Put Your Short-Term Memory to the Test

Mature man sitting at window, reading a book
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Can't remember the name of the person you just met—again? Forgot where you parked—again? Episodes of forgetfulness like these can be nerve-wracking. Some people find them a little scary. When this sort of thing happens a lot, some people go so far as to fear there’s something wrong with their brains or that they’re developing some form of dementia, such as Alzheimer's disease.

Forgetting something you’ve just thought of doing or just learned are lapses in short-term memory, which refers to any information that stays in your mind for up to a minute. By contrast, long-term memory is where you keep the information you “know by heart,” for example, like the names of the 50 states and also memories of experiences you’ve had.

Why Short-Term Memory Matters

Short-term memory is essential to daily living. It’s what allows you to find your car keys, remember if you left the water running in the tub—even whether you’ve eaten breakfast or brushed your teeth.

It’s also subject to all sorts of glitches. There are multiple reasons you may forget a piece of information practically the minute you receive, according to leading brain health expert Cynthia Green, Ph.D., author of Total Memory Workout. For instance, it may simply be too much information to retain that quickly.

It's long been believed that the average human brain can hold onto no more than seven things at once—one reason phone numbers (minus the area code, of course), are seven digits.

Other factors that can interfere with short-term memory are pain, stress, and lack of sleep. Interruptions and distractions can be major memory-stealers: If the bell rings while you’re in the middle of a conversation with a neighbor, chances are your friend will need to repeat the last thing she said to you before you answered the door.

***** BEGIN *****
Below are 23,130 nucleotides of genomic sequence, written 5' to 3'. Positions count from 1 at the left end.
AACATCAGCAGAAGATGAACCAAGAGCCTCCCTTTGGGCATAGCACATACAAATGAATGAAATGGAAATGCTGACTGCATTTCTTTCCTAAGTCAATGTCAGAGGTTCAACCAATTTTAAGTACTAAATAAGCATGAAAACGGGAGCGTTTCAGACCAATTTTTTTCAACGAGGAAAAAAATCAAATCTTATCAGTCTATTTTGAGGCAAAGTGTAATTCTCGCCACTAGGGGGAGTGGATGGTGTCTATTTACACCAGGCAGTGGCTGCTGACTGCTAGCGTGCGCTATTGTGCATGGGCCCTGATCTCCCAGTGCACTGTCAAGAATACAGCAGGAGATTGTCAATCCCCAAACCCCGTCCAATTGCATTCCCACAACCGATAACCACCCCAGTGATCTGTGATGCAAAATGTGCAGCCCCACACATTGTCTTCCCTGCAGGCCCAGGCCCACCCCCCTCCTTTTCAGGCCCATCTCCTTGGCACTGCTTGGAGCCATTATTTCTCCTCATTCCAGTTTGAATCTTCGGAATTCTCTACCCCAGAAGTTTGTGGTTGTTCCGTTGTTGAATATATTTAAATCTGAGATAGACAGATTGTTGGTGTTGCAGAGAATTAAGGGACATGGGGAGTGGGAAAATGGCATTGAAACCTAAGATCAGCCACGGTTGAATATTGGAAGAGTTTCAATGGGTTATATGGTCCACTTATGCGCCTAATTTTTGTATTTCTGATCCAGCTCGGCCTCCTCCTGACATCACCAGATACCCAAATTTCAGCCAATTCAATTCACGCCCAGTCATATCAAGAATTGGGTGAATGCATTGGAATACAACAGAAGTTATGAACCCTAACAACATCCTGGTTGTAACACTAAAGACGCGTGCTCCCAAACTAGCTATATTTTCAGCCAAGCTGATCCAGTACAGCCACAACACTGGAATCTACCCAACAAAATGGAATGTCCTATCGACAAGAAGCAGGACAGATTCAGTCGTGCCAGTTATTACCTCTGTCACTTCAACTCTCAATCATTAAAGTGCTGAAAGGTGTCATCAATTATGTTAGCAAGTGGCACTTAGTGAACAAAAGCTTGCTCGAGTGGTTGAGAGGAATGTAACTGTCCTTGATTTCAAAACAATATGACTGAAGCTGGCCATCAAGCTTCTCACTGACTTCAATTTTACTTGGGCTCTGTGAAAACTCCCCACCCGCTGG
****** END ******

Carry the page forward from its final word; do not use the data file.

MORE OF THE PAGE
Testing Your Short-Term Memory

There’s a bit of truth in the phrase “senior moment.” After the age of 50, most people do find it a little harder to remember new information, but this doesn't mean they're on the road to developing dementia or Alzheimer's disease. One way to get a sense of how "normal" your own memory lapses are is to take a legitimate short-term memory test, such as the Memory Quiz from the Alzheimer's Research & Prevention Foundation. It's a simple true-false questionnaire that asks things like, "Sometimes I get lost, even when I'm driving somewhere I've been before," and "I often misplace my keys, and when I find them, I often can't remember putting them there."

Of course, if after taking a test like this your answers suggest you might have more serious issues with your memory than simple age-related forgetfulness, you should see a doctor. Answering 15 questions online certainly isn't enough to make a diagnosis.

At the same time, if your score doesn't indicate you've got a problem, keep in mind that even at an advanced age, the human brain is capable of developing new neurons, as long as it gets some "exercise." So use your head as much as possible: read, study a new language, learn how juggle or knit, spend a lot of time socializing, and your brain will get the workout it needs to stay sharp.

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